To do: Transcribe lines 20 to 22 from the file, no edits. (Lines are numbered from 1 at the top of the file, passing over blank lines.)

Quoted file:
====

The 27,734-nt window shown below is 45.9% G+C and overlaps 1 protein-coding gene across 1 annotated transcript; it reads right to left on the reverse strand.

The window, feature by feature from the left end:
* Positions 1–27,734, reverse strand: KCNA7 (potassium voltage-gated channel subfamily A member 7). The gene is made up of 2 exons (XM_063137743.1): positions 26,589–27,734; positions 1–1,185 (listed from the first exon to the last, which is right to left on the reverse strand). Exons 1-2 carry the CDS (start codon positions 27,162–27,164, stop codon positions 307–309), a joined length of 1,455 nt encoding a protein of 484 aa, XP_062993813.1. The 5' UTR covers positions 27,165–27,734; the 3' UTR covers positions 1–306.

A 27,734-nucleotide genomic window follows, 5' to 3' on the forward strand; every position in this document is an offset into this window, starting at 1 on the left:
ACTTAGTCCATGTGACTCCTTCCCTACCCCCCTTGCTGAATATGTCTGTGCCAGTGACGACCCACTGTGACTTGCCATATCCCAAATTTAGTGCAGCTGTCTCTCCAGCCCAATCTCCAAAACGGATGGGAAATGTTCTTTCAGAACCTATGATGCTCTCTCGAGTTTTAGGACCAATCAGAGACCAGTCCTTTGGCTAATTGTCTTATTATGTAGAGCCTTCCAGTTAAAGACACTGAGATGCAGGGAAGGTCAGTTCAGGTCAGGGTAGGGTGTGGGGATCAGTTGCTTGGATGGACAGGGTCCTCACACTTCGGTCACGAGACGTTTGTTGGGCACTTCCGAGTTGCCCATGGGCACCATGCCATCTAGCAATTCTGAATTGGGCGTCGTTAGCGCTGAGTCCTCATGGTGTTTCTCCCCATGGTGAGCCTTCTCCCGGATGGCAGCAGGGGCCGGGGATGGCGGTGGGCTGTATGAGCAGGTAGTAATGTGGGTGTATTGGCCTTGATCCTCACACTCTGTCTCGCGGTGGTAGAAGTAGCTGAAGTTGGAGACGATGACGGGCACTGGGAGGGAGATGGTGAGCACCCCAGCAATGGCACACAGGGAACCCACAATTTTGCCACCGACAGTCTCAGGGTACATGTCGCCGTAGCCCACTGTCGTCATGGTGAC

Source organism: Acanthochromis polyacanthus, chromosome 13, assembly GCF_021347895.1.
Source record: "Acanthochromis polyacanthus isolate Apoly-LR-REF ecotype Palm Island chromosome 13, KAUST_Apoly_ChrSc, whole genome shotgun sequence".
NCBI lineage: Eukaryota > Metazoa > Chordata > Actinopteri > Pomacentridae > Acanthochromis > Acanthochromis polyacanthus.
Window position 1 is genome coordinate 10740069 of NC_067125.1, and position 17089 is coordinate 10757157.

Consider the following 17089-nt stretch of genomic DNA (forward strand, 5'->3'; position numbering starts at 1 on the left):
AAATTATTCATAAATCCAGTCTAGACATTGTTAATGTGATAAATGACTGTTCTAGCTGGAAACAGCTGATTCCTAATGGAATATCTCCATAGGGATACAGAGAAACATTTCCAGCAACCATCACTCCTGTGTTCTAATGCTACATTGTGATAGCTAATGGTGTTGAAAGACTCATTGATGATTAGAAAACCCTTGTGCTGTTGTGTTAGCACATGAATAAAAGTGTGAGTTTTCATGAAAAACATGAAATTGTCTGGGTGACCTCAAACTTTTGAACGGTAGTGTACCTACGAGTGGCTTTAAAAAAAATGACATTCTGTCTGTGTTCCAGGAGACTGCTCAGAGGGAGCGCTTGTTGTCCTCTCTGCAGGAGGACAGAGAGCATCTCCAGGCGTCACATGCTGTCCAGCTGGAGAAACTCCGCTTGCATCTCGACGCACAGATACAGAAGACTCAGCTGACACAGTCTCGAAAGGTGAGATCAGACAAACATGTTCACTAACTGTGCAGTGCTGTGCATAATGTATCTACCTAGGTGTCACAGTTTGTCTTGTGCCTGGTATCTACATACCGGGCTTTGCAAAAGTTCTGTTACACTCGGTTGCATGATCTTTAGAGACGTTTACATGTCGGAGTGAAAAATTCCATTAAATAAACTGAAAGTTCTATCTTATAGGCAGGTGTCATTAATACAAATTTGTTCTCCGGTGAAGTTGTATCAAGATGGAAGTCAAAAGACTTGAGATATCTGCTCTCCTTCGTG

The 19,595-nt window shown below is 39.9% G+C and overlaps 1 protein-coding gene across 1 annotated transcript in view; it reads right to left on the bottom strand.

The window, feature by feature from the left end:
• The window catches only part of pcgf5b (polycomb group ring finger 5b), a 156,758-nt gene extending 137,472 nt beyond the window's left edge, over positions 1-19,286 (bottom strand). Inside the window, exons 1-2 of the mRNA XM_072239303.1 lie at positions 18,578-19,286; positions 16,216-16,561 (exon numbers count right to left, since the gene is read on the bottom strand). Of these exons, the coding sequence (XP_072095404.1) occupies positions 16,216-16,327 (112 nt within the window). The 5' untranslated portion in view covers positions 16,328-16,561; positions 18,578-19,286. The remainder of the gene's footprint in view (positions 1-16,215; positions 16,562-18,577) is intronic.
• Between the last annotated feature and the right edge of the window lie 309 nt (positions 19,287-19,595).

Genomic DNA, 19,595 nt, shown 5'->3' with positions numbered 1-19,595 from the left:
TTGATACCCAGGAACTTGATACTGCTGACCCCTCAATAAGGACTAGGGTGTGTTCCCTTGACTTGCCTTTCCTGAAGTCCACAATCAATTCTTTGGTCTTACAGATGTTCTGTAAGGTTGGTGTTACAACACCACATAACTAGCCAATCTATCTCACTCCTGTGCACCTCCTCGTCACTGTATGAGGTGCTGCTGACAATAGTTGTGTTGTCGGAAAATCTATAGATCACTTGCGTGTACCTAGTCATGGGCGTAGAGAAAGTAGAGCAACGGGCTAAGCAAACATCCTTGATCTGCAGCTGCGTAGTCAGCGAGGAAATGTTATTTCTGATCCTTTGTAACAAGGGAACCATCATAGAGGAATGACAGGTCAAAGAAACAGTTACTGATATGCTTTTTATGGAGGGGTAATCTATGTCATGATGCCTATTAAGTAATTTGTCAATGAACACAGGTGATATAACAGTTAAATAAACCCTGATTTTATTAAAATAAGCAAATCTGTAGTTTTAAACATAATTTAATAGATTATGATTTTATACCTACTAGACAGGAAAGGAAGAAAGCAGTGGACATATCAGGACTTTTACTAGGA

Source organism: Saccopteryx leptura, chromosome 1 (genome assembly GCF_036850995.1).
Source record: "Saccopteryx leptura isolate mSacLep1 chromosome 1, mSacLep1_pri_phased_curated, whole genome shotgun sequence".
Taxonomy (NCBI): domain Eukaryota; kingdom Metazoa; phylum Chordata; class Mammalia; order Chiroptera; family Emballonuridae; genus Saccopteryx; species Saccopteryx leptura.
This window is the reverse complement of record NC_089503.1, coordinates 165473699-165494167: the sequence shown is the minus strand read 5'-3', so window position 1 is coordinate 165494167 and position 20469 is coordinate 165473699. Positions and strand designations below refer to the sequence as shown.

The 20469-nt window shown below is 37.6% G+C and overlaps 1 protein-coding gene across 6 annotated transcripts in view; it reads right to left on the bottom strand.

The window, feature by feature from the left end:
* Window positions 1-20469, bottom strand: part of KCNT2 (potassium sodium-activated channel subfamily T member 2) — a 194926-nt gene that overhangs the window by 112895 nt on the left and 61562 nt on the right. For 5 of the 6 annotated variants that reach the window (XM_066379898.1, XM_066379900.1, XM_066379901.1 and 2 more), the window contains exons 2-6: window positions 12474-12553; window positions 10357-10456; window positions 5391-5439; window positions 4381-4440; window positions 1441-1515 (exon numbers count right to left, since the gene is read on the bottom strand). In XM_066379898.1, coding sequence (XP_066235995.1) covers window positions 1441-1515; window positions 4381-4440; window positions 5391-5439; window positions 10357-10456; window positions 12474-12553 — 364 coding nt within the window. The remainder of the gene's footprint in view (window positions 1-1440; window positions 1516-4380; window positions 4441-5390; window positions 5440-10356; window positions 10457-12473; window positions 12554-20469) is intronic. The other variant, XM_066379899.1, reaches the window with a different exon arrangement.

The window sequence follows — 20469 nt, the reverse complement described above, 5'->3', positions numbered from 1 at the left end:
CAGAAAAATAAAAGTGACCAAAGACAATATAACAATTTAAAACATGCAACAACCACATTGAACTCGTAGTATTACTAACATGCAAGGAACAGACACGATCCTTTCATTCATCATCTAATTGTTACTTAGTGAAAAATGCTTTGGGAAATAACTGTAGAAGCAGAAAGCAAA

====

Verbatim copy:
Taxonomy (NCBI): domain Eukaryota; kingdom Metazoa; phylum Chordata; class Mammalia; order Chiroptera; family Emballonuridae; genus Saccopteryx; species Saccopteryx leptura.
This window is the reverse complement of record NC_089503.1, coordinates 165473699-165494167: the sequence shown is the minus strand read 5'-3', so window position 1 is coordinate 165494167 and position 20469 is coordinate 165473699. Positions and strand designations below refer to the sequence as shown.

The 20469-nt window shown below is 37.6% G+C and overlaps 1 protein-coding gene across 6 annotated transcripts in view; it reads right to left on the bottom strand.